New York Times ▪ June 16, 2014

Jony Ive via Telegraph.co.uk

Following a few quotes from a Jony Ive interview with The New York Times appearing in a longer piece about Tim Cook over the weekend, the publication has now published a longer transcript from the interview. In the interview, Ive was asked about working with Cook, how things have changed post Steve Jobs, and he also gave some insight into his daily work routine.  We meet on average three times a week. Sometimes those meetings are over in his space, sometimes here in the design studio. We all see the same physical object. Something happens between what we objectively see and what we perceive it to be.”

Ive described his new role leading software design at the company as “some leadership and direction in terms of user interface – a subset of software,” and most interestingly seemed to hint at using new materials for products that the company hasn’t worked with before. Naturally, Ive would have loved to say more but couldn’t: I would love to talk about future stuff – they’re materials we haven’t worked in before. I’ve been working on this stuff for a few years now. Tim is fundamentally involved in pushing into these new areas and into these materials.” expand full story

New York Times ▪ June 15, 2014

New York Times ▪ March 18, 2014

New York Times ▪ January 28, 2014

New York Times ▪ January 27, 2014

New documents leaked by Edward Snowden and reported by The New York Times, The Guardian and ProPublica detail how the NSA and its British counterpart can collect users’ personal data through smartphone apps. The reports specifically mention popular apps like Angry Birds, Twitter, Google Maps and Facebook and claim the NSA is capable of intercepting information ranging from location, age, and sex of users to address books, buddy lists, phone logs, geographic data and more:

The N.S.A. and Britain’s Government Communications Headquarters were working together on how to collect and store data from dozens of smartphone apps by 2007, according to the documents, provided by Edward J. Snowden, the former N.S.A. contractor. Since then, the agencies have traded recipes for grabbing location and planning data when a target uses Google Maps, and for vacuuming up address books, buddy lists, phone logs and the geographic data embedded in photos when someone sends a post to the mobile versions of Facebook, Flickr, LinkedIn, Twitter and other services.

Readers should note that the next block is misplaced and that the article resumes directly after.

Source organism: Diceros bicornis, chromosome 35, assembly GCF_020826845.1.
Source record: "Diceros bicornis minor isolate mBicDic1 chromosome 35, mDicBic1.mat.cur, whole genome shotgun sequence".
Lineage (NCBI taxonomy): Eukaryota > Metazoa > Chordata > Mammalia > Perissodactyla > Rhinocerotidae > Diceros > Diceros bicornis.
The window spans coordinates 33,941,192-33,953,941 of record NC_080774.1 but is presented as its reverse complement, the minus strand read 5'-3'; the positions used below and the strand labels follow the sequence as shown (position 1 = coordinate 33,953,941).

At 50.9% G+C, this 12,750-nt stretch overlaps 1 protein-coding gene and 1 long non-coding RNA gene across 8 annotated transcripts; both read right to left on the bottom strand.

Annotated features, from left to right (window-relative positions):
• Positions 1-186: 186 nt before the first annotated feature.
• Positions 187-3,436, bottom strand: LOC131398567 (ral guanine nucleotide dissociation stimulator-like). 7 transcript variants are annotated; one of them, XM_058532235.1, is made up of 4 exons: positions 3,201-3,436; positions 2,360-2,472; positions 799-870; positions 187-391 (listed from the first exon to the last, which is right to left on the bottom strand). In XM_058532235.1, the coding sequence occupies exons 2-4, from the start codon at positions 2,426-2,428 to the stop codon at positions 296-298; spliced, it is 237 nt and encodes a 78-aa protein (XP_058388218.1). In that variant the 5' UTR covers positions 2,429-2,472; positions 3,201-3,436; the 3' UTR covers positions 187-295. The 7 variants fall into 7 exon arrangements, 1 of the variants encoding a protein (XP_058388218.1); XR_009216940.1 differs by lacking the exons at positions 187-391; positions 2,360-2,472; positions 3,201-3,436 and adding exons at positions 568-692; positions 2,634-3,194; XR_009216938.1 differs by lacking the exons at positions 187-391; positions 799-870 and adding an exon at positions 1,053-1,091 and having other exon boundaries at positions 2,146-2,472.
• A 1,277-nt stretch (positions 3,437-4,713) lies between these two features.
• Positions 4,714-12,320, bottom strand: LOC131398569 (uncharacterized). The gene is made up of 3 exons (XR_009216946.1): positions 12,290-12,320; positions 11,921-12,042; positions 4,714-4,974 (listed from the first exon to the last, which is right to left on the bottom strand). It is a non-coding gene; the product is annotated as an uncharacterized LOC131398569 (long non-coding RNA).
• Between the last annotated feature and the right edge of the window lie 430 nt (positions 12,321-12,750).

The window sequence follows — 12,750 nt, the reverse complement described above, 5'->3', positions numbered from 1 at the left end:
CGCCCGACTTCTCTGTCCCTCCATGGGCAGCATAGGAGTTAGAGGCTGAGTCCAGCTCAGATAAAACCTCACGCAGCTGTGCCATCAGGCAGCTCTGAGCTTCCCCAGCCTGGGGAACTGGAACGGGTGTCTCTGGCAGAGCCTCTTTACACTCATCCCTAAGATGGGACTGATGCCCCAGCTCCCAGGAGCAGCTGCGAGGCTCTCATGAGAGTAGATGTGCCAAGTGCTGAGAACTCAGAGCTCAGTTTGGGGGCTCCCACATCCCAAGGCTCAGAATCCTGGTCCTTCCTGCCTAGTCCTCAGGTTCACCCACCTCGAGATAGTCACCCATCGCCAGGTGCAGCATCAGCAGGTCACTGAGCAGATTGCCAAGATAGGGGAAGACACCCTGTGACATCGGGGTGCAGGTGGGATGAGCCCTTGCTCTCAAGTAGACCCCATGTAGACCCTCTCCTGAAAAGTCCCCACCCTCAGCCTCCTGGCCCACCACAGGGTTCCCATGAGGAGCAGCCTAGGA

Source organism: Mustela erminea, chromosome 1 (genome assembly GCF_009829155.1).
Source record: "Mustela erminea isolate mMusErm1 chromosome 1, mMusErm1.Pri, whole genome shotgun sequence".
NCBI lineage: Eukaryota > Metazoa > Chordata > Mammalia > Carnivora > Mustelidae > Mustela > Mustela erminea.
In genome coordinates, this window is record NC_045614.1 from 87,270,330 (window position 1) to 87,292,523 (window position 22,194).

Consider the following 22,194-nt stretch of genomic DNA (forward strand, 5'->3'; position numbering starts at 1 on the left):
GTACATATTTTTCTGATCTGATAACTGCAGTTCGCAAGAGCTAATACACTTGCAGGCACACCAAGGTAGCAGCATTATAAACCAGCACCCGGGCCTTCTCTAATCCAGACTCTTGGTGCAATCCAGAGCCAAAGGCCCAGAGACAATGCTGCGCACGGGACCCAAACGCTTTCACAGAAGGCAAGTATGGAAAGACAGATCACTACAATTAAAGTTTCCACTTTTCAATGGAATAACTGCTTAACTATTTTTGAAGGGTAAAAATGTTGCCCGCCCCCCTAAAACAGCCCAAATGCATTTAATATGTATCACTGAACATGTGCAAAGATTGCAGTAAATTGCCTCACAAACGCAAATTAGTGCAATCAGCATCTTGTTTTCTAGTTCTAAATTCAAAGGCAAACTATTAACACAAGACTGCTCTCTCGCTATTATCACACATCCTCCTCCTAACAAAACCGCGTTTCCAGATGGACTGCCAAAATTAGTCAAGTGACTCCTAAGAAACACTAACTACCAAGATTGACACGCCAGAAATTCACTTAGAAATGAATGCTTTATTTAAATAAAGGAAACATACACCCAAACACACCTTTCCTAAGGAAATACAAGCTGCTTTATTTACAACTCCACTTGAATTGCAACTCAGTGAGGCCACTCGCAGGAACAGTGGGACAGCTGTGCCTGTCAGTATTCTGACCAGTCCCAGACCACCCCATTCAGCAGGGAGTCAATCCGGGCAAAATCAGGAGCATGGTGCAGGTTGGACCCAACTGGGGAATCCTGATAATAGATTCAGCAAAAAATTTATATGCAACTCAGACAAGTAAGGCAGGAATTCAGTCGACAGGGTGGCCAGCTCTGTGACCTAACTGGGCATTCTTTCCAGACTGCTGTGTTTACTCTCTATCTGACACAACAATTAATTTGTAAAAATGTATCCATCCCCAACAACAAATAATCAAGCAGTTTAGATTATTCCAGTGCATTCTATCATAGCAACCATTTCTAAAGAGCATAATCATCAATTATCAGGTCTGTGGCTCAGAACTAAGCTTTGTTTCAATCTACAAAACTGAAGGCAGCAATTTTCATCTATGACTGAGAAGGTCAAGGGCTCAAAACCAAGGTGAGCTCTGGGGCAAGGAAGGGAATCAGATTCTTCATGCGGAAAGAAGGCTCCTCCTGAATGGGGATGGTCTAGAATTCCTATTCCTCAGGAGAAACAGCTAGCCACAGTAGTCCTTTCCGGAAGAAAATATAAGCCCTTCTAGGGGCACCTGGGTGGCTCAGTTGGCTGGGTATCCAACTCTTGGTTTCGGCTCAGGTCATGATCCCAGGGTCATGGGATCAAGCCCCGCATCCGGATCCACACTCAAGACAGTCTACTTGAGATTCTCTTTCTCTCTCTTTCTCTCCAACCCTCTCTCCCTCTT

At least one of the app developers, Rovio, is not surprisingly unaware of any of the activity mentioned in the documents, but it will be up to the app developers, Apple, and Google to address the issue and clarify for users if their personal data is safe. In a recent interview with ABC, Apple CEO Tim Cook commented on the controversy over surveillance programs and promised he would press congress for more transparency: expand full story

New York Times ▪ October 22, 2013

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With the launch of Mavericks imminent, a handful of major websites have begun supporting the Safari Push Notification feature. These sites include The New York Times, NBA.com and social network Pinterest. HTML 5 web notifications have been supported by all major browsers, including Safari, for a while. However, the HTML 5 native feature requires the page to be open for notifications to be sent, as noted by MacRumors.

Meanwhile, Safari Push Notifications mirror the user experience associated with native app push notifications. With user consent, a supporting website can send notifications to your Mac without the page (or even, Safari) being open. This is because this system uses Apple’s Push Notification Service servers — rather than the local client — to function. Because of this server-side integration, the utility of website notifications increases dramatically.

With major support already implemented by such big sites, it seems like this will be a big deal for end-users. More sites will undoubtedly roll out support in the coming days. For instance, CNN was used to demo the feature at WWDC but is yet to go live publicly. Mavericks is expected to launch by the end of the week. It is very likely Apple will confirm the OS’ launch date at its special media event later today. expand full story

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